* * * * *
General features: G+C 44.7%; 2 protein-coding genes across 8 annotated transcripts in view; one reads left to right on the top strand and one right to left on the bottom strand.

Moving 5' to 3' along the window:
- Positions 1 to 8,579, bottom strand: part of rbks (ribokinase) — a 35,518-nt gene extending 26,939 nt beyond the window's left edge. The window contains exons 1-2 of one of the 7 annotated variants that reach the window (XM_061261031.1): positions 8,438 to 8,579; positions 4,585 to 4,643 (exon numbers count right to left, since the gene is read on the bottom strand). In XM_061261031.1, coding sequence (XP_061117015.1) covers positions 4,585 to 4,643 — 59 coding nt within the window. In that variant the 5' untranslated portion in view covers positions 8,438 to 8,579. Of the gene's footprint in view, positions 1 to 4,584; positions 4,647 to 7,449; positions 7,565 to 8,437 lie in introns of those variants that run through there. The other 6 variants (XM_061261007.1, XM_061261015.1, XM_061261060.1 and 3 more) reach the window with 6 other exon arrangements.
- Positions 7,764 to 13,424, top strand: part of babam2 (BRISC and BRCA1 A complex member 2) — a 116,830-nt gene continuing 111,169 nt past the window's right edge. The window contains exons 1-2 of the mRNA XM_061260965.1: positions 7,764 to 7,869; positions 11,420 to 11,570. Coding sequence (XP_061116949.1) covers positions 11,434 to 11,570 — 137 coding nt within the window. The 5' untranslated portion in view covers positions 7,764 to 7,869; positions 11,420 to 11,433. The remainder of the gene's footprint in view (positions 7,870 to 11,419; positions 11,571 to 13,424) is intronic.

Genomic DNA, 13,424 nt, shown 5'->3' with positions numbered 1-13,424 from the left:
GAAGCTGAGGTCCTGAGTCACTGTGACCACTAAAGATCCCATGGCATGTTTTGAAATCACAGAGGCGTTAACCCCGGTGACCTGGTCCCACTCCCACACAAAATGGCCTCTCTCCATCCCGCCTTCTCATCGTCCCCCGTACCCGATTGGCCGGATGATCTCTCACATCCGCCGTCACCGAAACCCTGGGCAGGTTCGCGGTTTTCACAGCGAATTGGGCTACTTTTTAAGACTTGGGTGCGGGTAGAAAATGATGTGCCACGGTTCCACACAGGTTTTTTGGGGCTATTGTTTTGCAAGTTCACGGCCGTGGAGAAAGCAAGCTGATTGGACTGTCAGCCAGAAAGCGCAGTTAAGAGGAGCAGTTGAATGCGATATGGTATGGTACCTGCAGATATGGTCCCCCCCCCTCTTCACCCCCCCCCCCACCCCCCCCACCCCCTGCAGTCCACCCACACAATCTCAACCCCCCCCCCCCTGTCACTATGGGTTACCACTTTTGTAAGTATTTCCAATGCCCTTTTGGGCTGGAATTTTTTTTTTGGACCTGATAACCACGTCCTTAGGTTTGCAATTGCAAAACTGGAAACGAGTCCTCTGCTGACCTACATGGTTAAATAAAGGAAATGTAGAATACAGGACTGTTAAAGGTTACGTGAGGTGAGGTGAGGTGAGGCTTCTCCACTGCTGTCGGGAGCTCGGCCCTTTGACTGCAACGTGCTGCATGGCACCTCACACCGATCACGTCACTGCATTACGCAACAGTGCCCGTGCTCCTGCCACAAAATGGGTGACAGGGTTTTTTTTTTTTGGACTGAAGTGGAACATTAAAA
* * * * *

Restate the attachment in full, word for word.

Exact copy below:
General features: G+C 44.7%; 2 protein-coding genes across 8 annotated transcripts in view; one reads left to right on the top strand and one right to left on the bottom strand.

Moving 5' to 3' along the window:
- Positions 1 to 8,579, bottom strand: part of rbks (ribokinase) — a 35,518-nt gene extending 26,939 nt beyond the window's left edge. The window contains exons 1-2 of one of the 7 annotated variants that reach the window (XM_061261031.1): positions 8,438 to 8,579; positions 4,585 to 4,643 (exon numbers count right to left, since the gene is read on the bottom strand). In XM_061261031.1, coding sequence (XP_061117015.1) covers positions 4,585 to 4,643 — 59 coding nt within the window. In that variant the 5' untranslated portion in view covers positions 8,438 to 8,579. Of the gene's footprint in view, positions 1 to 4,584; positions 4,647 to 7,449; positions 7,565 to 8,437 lie in introns of those variants that run through there. The other 6 variants (XM_061261007.1, XM_061261015.1, XM_061261060.1 and 3 more) reach the window with 6 other exon arrangements.
- Positions 7,764 to 13,424, top strand: part of babam2 (BRISC and BRCA1 A complex member 2) — a 116,830-nt gene continuing 111,169 nt past the window's right edge. The window contains exons 1-2 of the mRNA XM_061260965.1: positions 7,764 to 7,869; positions 11,420 to 11,570. Coding sequence (XP_061116949.1) covers positions 11,434 to 11,570 — 137 coding nt within the window. The 5' untranslated portion in view covers positions 7,764 to 7,869; positions 11,420 to 11,433. The remainder of the gene's footprint in view (positions 7,870 to 11,419; positions 11,571 to 13,424) is intronic.

Genomic DNA, 13,424 nt, shown 5'->3' with positions numbered 1-13,424 from the left:
GAAGCTGAGGTCCTGAGTCACTGTGACCACTAAAGATCCCATGGCATGTTTTGAAATCACAGAGGCGTTAACCCCGGTGACCTGGTCCCACTCCCACACAAAATGGCCTCTCTCCATCCCGCCTTCTCATCGTCCCCCGTACCCGATTGGCCGGATGATCTCTCACATCCGCCGTCACCGAAACCCTGGGCAGGTTCGCGGTTTTCACAGCGAATTGGGCTACTTTTTAAGACTTGGGTGCGGGTAGAAAATGATGTGCCACGGTTCCACACAGGTTTTTTGGGGCTATTGTTTTGCAAGTTCACGGCCGTGGAGAAAGCAAGCTGATTGGACTGTCAGCCAGAAAGCGCAGTTAAGAGGAGCAGTTGAATGCGATATGGTATGGTACCTGCAGATATGGTCCCCCCCCCTCTTCACCCCCCCCCCCACCCCCCCCACCCCCTGCAGTCCACCCACACAATCTCAACCCCCCCCCCCCTGTCACTATGGGTTACCACTTTTGTAAGTATTTCCAATGCCCTTTTGGGCTGGAATTTTTTTTTTGGACCTGATAACCACGTCCTTAGGTTTGCAATTGCAAAACTGGAAACGAGTCCTCTGCTGACCTACATGGTTAAATAAAGGAAATGTAGAATACAGGACTGTTAAAGGTTACGTGAGGTGAGGTGAGGTGAGGCTTCTCCACTGCTGTCGGGAGCTCGGCCCTTTGACTGCAACGTGCTGCATGGCACCTCACACCGATCACGTCACTGCATTACGCAACAGTGCCCGTGCTCCTGCCACAAAATGGGTGACAGGGTTTTTTTTTTTTGGACTGAAGTGGAACATTAAAA